Voice For Life: speaking up for those who cannot speak for themselves

Presidential order frees Golden Venture refugees; others ignored

Terri Palmquist welcomes one of the Chinese women to freedom in America!

February 28, 1997

On June 6, 1993, the U.S. Immigration and Naturalization Service (INS) incarcerated a "huddled mass" of Chinese refugees, just a short distance from the Statue of Liberty. After over 3 1/2 years of incarceration as "non-criminal aliens" (a total of 195 weeks, or 1,364 days, behind bars), the remaining refugees from the "Golden Venture" finally began to fulfill their "yearning to breathe free."

Nine refugees, three women and six men, were individually released over the last few days of February from the Lerdo Detention Facility near Bakersfield. Two of the refugees will remain in California; the others have been sent by the INS to New York, although they had expressed their desire to stay in California where Voice For Life had made arrangements for sponsors and assistance. In York, Pennsylvania, 38 men from the Golden Venture were released on February 26.

Release has been delayed for Qu Chun Lin, one of the "Golden Venture" men who has been incarcerated in the Lerdo facility. Fourteen other Chinese refugees continue to be incarcerated in the Lerdo Detention Facility, with no apparent prospects for freedom. Ten of these 14 refugees also base their asylum claims on the fact that they were victims of China's forced abortions or sterilizations.

Although Congress had established a new law in late September of 1996 which grants asylum to victims of forced abortion and forced sterilization, ths INS continued to resist efforts to free the refugees. In early January 1997, two Chinese men were released from York, Pennsylvania.

On January 21, 11 congressmen met to discuss the plight of the refugees. The congressmen agreed to send letters to President Clinton, once again requesting him to release these political prisoners.

In early February, CBN News' 700 Club broadcast a report on the Chinese refugees. This broadcast, along with various reports on Christian radio stations, motivated many people to call the White House, asking the President to release the refugees.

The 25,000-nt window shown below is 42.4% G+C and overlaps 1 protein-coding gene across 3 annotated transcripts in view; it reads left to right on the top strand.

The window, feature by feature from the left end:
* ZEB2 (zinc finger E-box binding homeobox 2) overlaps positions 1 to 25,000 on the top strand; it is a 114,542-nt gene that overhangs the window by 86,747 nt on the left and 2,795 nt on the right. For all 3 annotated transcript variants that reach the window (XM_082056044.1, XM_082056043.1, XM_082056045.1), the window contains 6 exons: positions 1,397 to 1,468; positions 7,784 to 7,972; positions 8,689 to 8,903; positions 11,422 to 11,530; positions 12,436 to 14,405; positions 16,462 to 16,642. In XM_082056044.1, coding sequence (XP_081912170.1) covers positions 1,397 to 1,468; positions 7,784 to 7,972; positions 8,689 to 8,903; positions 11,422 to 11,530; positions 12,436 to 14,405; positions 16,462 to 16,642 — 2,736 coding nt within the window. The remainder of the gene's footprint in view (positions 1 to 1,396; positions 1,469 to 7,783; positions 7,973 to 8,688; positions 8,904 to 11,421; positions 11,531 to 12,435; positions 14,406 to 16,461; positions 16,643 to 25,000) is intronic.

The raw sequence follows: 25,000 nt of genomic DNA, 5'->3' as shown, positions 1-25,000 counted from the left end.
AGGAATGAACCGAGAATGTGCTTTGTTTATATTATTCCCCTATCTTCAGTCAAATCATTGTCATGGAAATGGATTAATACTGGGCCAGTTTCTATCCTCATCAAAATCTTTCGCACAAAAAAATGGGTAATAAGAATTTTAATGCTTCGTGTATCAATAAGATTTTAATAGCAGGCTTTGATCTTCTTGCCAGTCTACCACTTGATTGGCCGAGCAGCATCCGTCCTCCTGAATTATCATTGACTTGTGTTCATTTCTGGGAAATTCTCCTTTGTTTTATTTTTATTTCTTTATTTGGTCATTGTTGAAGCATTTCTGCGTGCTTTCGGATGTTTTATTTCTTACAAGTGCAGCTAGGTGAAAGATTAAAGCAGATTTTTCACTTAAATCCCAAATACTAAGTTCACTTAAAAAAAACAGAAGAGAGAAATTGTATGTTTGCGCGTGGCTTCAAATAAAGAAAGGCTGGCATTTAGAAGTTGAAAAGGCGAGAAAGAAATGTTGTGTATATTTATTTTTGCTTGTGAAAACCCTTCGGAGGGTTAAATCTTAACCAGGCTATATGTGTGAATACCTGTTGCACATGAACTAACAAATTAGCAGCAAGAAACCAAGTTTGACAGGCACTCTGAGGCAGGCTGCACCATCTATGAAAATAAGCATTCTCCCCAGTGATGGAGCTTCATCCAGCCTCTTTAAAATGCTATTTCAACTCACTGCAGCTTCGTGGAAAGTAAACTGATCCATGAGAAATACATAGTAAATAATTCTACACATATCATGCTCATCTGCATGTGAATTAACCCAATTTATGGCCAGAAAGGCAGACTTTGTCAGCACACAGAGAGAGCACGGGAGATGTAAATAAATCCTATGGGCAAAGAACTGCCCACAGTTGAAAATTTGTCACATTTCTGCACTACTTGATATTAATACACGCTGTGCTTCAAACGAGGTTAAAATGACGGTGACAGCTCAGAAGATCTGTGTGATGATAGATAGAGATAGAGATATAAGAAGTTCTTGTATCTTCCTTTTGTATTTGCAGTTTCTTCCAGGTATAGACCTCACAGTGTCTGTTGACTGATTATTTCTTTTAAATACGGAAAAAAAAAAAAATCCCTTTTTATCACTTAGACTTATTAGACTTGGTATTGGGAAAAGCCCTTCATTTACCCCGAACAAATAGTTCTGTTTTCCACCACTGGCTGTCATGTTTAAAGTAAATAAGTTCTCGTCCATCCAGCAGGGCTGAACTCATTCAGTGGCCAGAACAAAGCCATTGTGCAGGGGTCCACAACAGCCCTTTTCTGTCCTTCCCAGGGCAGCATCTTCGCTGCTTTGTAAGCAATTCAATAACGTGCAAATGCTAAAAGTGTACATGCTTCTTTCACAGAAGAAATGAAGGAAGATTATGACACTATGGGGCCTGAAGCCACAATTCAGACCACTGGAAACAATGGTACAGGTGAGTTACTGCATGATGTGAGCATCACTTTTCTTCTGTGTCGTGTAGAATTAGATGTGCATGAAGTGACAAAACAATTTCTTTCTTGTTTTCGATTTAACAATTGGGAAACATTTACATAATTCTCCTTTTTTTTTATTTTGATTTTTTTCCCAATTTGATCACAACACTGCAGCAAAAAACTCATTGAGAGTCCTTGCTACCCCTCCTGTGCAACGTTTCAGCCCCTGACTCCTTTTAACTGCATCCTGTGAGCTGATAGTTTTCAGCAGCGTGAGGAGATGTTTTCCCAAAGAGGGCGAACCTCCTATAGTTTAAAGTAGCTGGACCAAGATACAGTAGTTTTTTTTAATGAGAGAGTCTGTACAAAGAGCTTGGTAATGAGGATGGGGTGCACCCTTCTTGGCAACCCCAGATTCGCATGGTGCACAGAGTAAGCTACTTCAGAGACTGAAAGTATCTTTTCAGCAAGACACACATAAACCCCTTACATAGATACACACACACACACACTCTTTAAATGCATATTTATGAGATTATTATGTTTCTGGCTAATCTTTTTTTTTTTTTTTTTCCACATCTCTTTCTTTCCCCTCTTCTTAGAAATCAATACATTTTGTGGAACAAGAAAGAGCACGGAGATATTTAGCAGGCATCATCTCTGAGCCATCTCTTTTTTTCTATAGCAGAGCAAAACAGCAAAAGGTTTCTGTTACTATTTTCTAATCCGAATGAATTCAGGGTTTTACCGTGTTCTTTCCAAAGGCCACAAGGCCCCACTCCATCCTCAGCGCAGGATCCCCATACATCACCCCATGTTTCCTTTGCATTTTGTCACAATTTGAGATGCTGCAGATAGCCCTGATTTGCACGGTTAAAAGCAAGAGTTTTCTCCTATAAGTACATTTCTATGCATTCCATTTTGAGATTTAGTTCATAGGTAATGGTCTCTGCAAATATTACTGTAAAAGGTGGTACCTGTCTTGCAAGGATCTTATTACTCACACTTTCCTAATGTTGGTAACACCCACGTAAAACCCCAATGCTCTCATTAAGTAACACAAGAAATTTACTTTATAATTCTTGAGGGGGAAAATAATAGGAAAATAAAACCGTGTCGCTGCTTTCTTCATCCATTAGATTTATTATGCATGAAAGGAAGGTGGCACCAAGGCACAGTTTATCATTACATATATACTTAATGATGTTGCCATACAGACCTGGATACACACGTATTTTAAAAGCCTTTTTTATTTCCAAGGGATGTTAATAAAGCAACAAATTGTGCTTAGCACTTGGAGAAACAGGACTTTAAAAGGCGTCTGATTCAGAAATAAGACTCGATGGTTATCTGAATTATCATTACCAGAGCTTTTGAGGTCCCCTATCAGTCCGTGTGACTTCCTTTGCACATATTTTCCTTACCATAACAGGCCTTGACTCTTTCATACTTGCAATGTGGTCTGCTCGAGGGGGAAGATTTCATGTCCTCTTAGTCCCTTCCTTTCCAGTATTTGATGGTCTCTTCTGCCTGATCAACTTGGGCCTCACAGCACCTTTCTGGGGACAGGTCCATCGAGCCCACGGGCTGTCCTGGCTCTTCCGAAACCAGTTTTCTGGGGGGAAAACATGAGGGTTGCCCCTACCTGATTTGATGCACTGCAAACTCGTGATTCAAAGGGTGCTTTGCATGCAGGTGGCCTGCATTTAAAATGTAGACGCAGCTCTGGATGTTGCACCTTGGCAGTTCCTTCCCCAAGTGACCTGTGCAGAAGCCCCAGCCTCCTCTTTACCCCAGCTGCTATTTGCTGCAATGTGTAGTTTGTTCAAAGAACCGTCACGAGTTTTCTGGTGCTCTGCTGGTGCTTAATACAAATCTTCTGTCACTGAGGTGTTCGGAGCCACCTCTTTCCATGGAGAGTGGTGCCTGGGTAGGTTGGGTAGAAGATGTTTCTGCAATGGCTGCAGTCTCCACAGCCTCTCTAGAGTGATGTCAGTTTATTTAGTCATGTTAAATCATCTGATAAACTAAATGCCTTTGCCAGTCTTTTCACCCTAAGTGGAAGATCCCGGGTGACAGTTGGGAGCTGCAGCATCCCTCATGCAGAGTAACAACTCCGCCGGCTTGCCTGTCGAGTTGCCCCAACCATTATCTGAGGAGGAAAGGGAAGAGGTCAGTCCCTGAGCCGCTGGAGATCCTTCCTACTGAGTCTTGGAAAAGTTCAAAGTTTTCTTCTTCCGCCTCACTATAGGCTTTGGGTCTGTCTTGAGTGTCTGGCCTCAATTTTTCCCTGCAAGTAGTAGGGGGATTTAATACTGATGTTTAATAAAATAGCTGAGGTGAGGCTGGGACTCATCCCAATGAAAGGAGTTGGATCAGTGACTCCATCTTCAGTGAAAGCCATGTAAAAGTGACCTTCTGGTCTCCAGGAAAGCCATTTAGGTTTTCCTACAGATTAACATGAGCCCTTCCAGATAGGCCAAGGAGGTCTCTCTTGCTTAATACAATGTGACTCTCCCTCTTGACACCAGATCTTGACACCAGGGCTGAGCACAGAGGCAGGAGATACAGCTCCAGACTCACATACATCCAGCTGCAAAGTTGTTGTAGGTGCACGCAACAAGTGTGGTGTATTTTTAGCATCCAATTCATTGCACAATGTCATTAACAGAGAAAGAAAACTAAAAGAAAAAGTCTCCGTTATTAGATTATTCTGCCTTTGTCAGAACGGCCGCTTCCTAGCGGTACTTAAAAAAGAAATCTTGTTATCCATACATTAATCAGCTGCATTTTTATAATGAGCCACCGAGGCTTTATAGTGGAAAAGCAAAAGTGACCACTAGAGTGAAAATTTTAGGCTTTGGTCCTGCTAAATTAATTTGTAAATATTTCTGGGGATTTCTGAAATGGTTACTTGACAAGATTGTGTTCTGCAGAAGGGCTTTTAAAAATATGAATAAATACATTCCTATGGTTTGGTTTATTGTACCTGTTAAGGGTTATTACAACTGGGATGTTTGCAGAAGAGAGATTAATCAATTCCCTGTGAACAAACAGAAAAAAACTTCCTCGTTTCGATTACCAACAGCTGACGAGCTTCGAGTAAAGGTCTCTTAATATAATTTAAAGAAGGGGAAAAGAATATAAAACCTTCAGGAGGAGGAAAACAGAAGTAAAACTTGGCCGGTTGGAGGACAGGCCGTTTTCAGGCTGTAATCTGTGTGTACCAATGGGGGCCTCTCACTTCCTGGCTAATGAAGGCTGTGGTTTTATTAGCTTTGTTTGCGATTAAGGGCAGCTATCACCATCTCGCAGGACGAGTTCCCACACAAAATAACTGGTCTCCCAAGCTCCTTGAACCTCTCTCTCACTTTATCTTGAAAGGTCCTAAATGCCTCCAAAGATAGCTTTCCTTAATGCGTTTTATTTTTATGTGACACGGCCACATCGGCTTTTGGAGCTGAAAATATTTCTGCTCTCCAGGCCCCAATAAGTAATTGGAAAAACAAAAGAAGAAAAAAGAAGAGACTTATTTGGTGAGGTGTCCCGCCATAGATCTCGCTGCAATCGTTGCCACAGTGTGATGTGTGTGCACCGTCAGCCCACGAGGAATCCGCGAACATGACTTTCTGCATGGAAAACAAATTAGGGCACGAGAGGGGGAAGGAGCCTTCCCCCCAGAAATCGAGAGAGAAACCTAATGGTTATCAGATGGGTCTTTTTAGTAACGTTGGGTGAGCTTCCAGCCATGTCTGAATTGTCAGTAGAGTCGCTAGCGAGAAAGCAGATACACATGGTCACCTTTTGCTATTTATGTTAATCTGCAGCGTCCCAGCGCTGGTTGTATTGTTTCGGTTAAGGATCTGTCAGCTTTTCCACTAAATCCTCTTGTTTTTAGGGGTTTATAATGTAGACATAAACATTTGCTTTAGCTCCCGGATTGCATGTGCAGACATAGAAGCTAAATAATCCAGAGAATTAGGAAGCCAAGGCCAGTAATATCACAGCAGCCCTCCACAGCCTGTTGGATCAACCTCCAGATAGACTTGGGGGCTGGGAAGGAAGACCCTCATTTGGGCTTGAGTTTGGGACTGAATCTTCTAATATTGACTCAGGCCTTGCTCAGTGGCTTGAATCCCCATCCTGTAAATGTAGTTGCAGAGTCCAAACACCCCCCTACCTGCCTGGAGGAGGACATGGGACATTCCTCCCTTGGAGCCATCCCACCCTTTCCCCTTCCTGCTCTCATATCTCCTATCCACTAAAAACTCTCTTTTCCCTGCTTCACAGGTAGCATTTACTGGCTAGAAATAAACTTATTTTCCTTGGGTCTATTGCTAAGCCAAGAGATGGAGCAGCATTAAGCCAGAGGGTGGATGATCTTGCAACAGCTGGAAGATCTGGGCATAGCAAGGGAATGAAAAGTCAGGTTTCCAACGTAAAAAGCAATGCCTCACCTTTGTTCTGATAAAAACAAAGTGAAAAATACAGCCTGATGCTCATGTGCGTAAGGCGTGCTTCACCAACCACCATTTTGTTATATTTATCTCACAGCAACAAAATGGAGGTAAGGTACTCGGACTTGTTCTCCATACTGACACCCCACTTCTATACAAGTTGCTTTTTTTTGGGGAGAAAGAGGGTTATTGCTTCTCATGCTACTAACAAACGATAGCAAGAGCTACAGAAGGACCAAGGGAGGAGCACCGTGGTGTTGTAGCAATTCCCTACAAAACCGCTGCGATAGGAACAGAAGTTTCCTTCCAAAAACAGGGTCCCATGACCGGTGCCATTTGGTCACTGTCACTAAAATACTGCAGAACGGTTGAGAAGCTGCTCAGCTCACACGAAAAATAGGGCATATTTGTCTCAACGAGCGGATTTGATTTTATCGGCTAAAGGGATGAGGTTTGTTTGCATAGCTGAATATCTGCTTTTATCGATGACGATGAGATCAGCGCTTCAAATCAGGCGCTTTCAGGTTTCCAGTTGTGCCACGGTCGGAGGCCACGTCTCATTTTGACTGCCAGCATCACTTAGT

At the same time, Rep. William F. Goodling of York, Pennsylvania, made several efforts to personally bring the plight of the refugees to the attention of President Clinton. Goodling approached Clinton after his State of the Union Address to express his concerns about the fact that the refugees were still incarcerated.

Goodling arranged for a personal meeting with Clinton, and showed him several pieces of art which were made by the Chinese men in the York prison. As Clinton admired the art, Goodling emphasized the tragedy that people with such talent would be incarcerated without cause for such a long time.

A few days later, Clinton phoned Goodling to inform him that, against the advice of some of his cabinet members, he was instructing the INS to free the refugees. On February 14, the INS issued a public statement explaining that the Golden Venture refugees would soon be granted humanitarian parole.

The refugees have not been granted asylum; their cases must each be individually handled by the immigration courts. Humanitarian parole permits them to be temporarily free until a final determination has been made in their case. Some of the refugees could still eventually be deported, depending upon the decisions rendered by the immigration courts.

Voice For Life will continue to offer assistance to the refugees and monitor the progress of their cases until they have been granted asylum.

Terri Palmquist and a refugee: finally, no walls of glass keep them apart!

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